US security chief warns of 'new phase' in terror threat

US secretary of Homeland Security Jeh Johnson warned on Sunday, May 10, 2015, that the global terrorist threat has entered a "new phase", where media-savvy Islamist extremists are successfully drawing lone wolf attackers to their cause. -- PHOTO: AFP
US secretary of Homeland Security Jeh Johnson warned on Sunday, May 10, 2015, that the global terrorist threat has entered a "new phase", where media-savvy Islamist extremists are successfully drawing lone wolf attackers to their cause. -- PHOTO: AFP

WASHINGTON (AFP) - The global terrorist threat has entered a "new phase", where media-savvy Islamist extremists are successfully drawing lone wolf attackers to their cause, the US secretary of Homeland Security warned Sunday.

In an interview with ABC News, Jeh Johnson said the Islamic State group's influence was spreading far beyond the battlegrounds of the Middle East.

"We're very definitely in a new environment, because of ISIL's (IS's) effective use of social media, the Internet, which has the ability to reach into the homeland and possibly inspire others," Johnson said.

"We're very definitely in a new phase in the global terrorist threat, where the so-called lone wolf could strike at any moment." FBI Director James Comey last week said authorities were concerned about the IS group encouraging attacks on "the uniformed military and law enforcement" via online propaganda.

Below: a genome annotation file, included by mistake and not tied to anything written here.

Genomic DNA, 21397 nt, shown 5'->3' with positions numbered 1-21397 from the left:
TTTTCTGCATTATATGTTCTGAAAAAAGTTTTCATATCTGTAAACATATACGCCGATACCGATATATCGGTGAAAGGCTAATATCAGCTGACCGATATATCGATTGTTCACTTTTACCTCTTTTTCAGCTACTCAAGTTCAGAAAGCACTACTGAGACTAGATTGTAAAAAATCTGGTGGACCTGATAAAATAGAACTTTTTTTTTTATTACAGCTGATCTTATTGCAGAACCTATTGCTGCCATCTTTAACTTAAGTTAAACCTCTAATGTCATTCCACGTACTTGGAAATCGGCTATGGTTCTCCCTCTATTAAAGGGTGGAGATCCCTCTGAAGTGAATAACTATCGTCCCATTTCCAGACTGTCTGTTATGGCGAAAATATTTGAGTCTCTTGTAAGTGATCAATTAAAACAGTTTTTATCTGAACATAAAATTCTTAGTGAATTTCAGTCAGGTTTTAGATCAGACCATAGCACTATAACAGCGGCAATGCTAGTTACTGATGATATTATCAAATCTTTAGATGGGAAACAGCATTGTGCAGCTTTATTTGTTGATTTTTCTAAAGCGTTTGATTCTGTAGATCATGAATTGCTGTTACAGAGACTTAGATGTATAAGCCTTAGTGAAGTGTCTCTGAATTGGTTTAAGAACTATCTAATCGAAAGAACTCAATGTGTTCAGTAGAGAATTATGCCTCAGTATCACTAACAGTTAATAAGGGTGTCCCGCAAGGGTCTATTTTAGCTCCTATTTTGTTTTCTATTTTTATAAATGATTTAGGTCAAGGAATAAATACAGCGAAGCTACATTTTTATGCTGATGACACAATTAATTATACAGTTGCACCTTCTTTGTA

There are "hundreds, maybe thousands" of people in the United States who had received recruitment messages from the jihadists, Comey said.

The US military bolstered security at bases across the country Friday.

"Because of the use of the Internet, we could have little or no notice in advance of an independent actor attempting to strike. And so that's why law enforcement at the local level needs to be ever more vigilant and we are constantly reminding them to do that," Johnson said.

He also urged leaders in the broader Islamic community to step up to counter extremism.

"It has to come from within the community. It has to come from Islamic leaders, who frankly can talk the language better than the federal government can," Johnson said.